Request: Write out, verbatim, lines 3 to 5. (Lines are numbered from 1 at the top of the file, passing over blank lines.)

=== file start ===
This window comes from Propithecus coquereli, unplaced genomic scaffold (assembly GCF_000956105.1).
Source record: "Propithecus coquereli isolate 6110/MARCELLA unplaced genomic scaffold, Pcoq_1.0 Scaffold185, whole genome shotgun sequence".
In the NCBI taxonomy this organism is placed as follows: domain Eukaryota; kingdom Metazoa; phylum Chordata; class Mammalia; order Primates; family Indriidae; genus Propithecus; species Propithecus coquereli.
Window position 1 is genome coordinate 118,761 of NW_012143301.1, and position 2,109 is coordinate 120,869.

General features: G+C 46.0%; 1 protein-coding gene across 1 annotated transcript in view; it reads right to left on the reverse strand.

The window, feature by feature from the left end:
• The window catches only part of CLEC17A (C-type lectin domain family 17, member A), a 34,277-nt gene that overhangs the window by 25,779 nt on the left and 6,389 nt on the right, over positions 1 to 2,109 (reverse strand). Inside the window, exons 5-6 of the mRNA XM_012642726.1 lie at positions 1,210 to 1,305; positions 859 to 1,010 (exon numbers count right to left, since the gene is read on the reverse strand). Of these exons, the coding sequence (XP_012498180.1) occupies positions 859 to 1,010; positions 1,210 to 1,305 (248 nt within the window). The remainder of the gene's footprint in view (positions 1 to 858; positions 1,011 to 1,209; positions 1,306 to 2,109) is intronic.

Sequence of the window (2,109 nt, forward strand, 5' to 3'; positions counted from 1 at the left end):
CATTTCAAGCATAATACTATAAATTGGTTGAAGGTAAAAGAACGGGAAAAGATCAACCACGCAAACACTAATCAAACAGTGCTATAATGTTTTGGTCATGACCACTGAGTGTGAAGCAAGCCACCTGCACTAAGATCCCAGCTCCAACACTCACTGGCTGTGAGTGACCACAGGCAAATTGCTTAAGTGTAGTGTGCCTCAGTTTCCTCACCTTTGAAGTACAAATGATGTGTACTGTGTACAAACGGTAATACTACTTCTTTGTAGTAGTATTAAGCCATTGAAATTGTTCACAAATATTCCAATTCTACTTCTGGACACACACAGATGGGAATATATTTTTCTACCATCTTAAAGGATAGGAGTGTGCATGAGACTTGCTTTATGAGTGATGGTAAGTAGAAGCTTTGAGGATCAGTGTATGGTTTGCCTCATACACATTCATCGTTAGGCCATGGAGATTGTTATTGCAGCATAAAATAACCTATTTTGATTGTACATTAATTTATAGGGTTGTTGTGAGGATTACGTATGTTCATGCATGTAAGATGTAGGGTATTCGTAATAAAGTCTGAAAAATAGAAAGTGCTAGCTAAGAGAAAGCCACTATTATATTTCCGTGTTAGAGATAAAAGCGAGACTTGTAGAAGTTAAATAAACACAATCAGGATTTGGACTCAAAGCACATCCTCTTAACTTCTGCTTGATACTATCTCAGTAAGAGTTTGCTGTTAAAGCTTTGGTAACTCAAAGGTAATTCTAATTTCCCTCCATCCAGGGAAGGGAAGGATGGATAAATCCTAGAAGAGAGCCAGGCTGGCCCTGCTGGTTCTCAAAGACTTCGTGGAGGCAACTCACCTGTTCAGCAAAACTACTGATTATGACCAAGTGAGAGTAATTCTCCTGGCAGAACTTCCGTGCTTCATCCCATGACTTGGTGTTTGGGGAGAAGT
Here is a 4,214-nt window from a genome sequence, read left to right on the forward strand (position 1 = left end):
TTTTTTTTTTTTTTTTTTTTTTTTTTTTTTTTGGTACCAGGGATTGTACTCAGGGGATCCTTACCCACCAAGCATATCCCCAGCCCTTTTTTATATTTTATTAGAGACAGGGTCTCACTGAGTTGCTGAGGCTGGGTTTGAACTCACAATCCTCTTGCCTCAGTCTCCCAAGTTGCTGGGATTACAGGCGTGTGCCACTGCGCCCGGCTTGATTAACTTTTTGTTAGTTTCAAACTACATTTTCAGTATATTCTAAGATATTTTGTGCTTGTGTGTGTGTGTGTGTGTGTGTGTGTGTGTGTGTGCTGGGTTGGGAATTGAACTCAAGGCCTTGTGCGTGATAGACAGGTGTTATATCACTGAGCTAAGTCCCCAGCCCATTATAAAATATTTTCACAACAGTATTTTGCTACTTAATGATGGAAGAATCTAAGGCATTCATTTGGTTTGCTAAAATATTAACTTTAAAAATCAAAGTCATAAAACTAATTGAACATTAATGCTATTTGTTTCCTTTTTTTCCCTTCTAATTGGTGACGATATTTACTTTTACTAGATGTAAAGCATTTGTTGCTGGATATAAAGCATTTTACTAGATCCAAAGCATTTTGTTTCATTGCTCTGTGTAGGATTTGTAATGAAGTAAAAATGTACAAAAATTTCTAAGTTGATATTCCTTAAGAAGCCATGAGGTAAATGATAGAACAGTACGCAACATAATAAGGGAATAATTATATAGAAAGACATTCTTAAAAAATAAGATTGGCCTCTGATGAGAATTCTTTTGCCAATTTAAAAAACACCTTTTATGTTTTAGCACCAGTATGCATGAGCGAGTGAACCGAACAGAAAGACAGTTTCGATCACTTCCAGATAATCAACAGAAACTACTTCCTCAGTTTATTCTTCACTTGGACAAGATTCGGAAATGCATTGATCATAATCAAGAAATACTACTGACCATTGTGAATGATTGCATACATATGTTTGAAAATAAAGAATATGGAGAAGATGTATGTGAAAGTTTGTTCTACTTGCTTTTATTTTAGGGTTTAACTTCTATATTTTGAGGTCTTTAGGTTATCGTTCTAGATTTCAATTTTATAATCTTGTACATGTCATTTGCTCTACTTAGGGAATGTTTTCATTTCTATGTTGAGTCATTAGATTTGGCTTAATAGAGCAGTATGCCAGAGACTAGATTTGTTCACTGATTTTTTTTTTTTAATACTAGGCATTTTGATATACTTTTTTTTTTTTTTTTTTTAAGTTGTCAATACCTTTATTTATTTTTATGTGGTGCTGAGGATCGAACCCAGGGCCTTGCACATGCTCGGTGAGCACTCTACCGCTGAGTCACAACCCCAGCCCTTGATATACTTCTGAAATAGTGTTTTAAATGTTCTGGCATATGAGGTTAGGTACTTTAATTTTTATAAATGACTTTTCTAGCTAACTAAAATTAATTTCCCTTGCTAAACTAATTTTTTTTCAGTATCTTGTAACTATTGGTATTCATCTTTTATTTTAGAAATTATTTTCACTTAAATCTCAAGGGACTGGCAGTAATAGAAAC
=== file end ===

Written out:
In the NCBI taxonomy this organism is placed as follows: domain Eukaryota; kingdom Metazoa; phylum Chordata; class Mammalia; order Primates; family Indriidae; genus Propithecus; species Propithecus coquereli.
Window position 1 is genome coordinate 118,761 of NW_012143301.1, and position 2,109 is coordinate 120,869.

General features: G+C 46.0%; 1 protein-coding gene across 1 annotated transcript in view; it reads right to left on the reverse strand.